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Areas of Expertise
Damien Wilburn attended the University of Louisville where he received his B.Sc. in Biology and Mathematics in 2009 as well as his Ph.D. in Biochemistry and Molecular Biology in 2014. Beginning in 2007 as an undergraduate research scholar and continuing into his PhD as an NSF Graduate Research Fellow, he studied the structural dynamics, translational regulation, and molecular evolution of hypervariable courtship pheromones in lungless salamanders under the mentorship of Drs. Richard and Pamela Feldhoff. This work fostered a broader interest in sexual selection and reproductive biology which motivated his interdisciplinary postdoctoral research in sperm-egg interactions at the University of Washington (UW) under Dr. Willie Swanson, with co-mentorship from Drs. Rachel Klevit (UW; NMR) and Brian Searle (OSU; MS and deep learning). During his postdoctoral tenure, he was awarded a NIGMS F32 fellowship and NICHD K99/R00 career award, in addition to being named the 2017 Outstanding Postdoc Mentor by the UW Graduate School. He joined the OSU Department of Chemistry and Biochemistry in August 2022.
In animals, reproduction-associated genes have evolved at extraordinary rates (often faster than immune genes) which has produced tremendous diversity in molecular structure and function. Co-evolution of sperm and egg proteins contributes to species-specific gamete recognition, but the biophysical mechanisms of how gametes fuse with such exquisite specificity remain poorly defined. My laboratory studies the biochemistry of animal fertilization in three models: humans, lungless salamanders, and marine abalone. Each system offers unique experimental opportunities for understanding core mechanisms of animal fertilization, the evolution of reproductive barriers, and possible drivers of human infertility. For known reproductive proteins, biophysical properties and molecular interactions are studied using a range of biochemical tools including multidimensional NMR that can measure structural dynamics and weak binding interactions common to rapidly evolving proteins. But rapid sequence evolution challenges homology-based gene identification/annotation such that not all reproductive proteins have been identified, even in well-studied species like humans, and my laboratory uses mass spectrometry-based quantitative proteomics to identify candidate fertilization proteins. New software tools and statistical models are developed as needed for analyzing biophysical, mass spectrometry, and evolutionary genomic data.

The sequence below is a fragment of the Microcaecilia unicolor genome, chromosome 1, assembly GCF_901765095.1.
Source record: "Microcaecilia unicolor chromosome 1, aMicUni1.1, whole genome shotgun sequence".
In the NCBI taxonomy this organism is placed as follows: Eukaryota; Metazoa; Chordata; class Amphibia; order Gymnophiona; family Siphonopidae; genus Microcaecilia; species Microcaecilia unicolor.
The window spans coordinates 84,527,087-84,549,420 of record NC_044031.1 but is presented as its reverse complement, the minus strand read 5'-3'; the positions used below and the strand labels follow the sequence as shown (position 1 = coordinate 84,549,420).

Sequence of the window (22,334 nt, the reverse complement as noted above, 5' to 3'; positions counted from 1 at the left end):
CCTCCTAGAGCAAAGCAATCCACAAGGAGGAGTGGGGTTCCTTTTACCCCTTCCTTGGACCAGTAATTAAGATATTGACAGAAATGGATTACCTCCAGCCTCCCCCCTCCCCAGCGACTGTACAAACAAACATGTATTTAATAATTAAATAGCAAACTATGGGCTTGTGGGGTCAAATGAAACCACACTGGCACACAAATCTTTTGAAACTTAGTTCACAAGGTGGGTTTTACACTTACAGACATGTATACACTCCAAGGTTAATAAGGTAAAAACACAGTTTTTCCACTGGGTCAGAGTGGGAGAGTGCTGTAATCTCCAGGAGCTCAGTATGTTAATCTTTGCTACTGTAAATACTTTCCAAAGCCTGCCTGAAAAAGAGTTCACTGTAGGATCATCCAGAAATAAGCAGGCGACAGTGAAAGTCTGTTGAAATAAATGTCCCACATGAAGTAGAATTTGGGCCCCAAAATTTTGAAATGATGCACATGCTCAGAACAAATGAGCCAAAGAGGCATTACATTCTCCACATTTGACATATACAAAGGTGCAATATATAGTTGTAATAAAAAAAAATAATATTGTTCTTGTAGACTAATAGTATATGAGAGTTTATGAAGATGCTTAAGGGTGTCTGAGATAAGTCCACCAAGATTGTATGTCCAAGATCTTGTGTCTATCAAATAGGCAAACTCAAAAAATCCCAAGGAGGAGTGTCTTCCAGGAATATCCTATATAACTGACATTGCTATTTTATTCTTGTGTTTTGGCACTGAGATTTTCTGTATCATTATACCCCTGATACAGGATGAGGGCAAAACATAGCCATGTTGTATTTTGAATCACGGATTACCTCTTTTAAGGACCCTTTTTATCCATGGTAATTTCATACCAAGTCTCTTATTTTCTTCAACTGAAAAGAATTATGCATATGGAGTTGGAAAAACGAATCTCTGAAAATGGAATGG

The marine mollusk abalone is the most well characterized animal model of fertilization. As a broadcast spawning marine invertebrate with external fertilization, both sperm and egg can be easily collected in enormous quantities for biochemical and functional characterization (e.g., more than 1 gram of the major sperm protein lysin can be purified from a single male abalone). Off the North American Pacific coast exist 7 abalone species (whose common names are often based on the color of their shells) with overlapping habitat ranges that creates substantial opportunity for hybridization; Despite hybrids being viable in the laboratory they are rarely observed in the wild, with molecular recognition between egg and sperm being one of the major factors that restricts heterospecific mating. Compared to mammalian counterparts, the abalone sperm proteome is remarkably simple and consists largely of only three proteins: lysin, sp18, and FITZAP. Lysin interacts with ZP-N domains of egg VERL to permeate the vitelline envelope (homologous to the mammalian zona pellucida, ZP). Sp18 is an ancient paralog of lysin with a similar tertiary structure despite low sequence similarity that is highly fusogenic and likely facilitates sperm-egg fusion. FITZAP is a small intrinsically disordered protein that enables packaging of lysin and sp18 inside the sperm acrosome at concentrations nearing one molar. As all three abalone sperm proteins are small and highly soluble, they are well suited for structural analysis by solution NMR. One barrier to abalone hybridization is the rapid co-evolution of sperm lysin and egg VERL which has resulted in weak but species-specific interactions between the gamete recognition molecules. On-going work in the lab is focused on characterizing the interactions between egg ZP-N domains, structural mechanisms of lysin-mediated egg coat dissolution, and the structure-function dynamics of sp18 with the oocyte plasma membrane.